Hummingbird Nest in the Patio

This little Broad-billed Hummingbird is likely the same one that built a nest in my patio last summer. Either way, she was able to successfully fledge two youngsters. There were plenty of hanging-plant options on which to build her nest, but she chose the green hook.

During her time incubating the eggs and feeding the nestlings the temperature in the patio was between 100 and 111 degrees (38 to 44 c.).  She had her work cut out for her.

Here she is incubating her eggs:

Here she is feeding her kids a few days before they fledged:

Lots of Mountain Lions

The camera traps I’ve set up have captured some very nice mountain lion activity.  The following two videos show two different mountain lion families some 20 miles apart.

The first video is from Cat Canyon:

The second video is from Lion Wash, which I have had camera stationed on and off for over two years:

Sphinx Moth Caterpillars

This spring I planted several Sacred Datura plants hoping to attract Sphinx moths.  The trick worked and now there are a dozen or so Sphinx moth caterpillars pretty much defoliating one of the Datura plants.

Sphinx moth caterpillar on Datura. Copyright: Greg Joder.

Hummingbird Nest Update

The little female Broad-billed Hummingbird continues to incubate her two eggs. She also performs a lot of nest maintenance each day, adding more material or adjusting what she already has.  In order to capture still images of her I set up my DSLR on a tripod with telephoto and on time-lapse, shooting one photo every minute.  Here are three of the best captures:

It’s hot out! Copyright: Greg Joder.
Nest material. Copyright: Greg Joder
Hunkered down. Copyright: Greg Joder.

Monsoons

After what seemed an eternity of dry hot weather, the monsoons have finally arrived.

This is the time the desert plants and animals become more active and the Sonoran Desert morphs into a living terrarium with the simple addition of rain. Because of this it is my favorite time of year, despite the high temps and humidity.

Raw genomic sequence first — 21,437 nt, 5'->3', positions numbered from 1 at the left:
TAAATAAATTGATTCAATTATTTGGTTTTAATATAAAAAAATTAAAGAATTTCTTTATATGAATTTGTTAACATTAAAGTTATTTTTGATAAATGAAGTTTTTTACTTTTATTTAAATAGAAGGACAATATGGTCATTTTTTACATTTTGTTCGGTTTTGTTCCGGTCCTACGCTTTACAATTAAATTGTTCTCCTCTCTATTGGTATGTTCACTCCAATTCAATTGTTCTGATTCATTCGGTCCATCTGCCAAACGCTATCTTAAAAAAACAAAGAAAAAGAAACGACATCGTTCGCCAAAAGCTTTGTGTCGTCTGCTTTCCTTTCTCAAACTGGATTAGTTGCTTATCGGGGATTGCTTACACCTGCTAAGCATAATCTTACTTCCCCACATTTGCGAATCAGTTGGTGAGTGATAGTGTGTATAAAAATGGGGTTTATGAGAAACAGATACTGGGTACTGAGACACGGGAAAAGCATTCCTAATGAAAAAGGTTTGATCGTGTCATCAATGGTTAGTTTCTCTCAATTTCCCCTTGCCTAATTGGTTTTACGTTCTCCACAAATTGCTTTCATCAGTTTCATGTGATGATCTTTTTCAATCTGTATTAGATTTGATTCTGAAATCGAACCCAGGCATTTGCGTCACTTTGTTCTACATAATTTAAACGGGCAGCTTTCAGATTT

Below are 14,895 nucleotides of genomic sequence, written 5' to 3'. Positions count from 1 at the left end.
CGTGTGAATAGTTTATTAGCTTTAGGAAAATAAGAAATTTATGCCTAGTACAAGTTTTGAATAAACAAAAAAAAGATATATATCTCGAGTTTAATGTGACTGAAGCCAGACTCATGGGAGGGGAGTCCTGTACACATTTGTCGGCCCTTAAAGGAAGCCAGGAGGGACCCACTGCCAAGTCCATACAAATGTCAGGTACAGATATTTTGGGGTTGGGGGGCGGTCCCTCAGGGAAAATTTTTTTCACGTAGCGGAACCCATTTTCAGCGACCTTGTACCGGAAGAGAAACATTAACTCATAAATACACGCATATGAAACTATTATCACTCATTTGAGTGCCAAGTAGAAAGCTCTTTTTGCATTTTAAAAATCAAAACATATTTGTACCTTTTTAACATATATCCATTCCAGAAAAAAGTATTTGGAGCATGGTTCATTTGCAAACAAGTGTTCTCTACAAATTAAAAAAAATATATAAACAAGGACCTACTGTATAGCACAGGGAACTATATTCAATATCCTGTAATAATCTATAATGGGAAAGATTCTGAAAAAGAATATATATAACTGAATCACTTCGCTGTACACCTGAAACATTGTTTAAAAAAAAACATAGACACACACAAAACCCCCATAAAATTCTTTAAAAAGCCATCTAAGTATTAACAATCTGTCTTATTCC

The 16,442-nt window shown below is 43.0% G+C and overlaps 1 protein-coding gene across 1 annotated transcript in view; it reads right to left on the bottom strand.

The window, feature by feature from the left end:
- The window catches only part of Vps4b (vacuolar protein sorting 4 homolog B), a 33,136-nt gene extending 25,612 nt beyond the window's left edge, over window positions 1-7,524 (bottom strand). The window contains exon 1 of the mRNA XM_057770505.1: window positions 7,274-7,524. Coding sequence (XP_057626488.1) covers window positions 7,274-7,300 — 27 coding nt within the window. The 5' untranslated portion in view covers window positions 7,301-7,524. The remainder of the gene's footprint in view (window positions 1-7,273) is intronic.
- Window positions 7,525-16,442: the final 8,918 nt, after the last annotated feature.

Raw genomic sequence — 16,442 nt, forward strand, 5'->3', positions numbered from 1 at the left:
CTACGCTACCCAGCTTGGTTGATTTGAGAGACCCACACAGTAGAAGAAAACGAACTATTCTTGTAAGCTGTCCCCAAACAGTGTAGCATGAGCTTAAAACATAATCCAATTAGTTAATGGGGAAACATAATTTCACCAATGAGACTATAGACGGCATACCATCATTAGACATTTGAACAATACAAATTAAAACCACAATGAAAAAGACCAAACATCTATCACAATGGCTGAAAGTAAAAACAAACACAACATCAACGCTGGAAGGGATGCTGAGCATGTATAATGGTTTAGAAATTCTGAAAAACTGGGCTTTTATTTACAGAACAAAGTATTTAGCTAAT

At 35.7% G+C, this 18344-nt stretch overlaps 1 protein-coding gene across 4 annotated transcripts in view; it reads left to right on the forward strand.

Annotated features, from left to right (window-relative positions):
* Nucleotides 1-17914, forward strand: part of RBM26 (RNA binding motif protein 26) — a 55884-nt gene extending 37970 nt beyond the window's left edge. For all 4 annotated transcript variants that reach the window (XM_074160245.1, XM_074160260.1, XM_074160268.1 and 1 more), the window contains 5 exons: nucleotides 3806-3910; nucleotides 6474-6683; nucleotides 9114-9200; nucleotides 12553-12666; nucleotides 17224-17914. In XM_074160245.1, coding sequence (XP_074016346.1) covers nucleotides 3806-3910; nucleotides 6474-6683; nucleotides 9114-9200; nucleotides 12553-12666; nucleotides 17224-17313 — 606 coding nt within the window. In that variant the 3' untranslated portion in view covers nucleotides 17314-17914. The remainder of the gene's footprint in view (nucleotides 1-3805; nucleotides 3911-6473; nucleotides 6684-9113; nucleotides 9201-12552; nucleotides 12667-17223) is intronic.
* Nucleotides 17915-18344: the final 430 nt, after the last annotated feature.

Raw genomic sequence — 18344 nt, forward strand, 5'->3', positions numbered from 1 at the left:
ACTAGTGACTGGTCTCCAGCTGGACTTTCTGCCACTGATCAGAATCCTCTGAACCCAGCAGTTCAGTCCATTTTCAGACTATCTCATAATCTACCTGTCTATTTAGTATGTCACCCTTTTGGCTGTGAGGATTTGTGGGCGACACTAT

This afternoon I set two new camera traps in a mountain range SE of Tucson. On the way to the sites I had selected I came across some common, but beautiful insects:

Figeater beetle, Cotinis mutabilis. Copyright: Greg Joder.
Pepsis wasp/tarantula hawk. Copyright: Greg Joder.
Queen butterfly. Copyright: Greg Joder.

Summer

It’s been a long few months since finishing my tour on Sea Sheperd’s Operation Milagro. I worked on-board as a deckhand hauling in illegal nets, briefly as quartermaster on the bridge and primarily as one of a few drone operators.  Here’s is Operation Milagro’s season end recap video:

During this time my dad passed away and I spent a few week back in Tucson with family.  I officially left the Sea Shepherd campaign after my three month commitment ended at the end of April.  At that point I needed a break to re-energize and reflect on the loss of my dad.

Since that time, I’ve been back in Tucson working on my house and volunteering again at the Arizona-Sonora Desert Museum.  I’ve also been catching up with my wildlife camera-trap projects at home, the Catalina Mountains and at the Audubon’s Appleton-Whittell Research Ranch.  I’ll be posting regularly now that things have settled down.

Here’s the best so far from a camera in my yard:

Here’s another mountain lion from one of my Catalina Mountain cameras:

A bear showed up at the Audubon research ranch: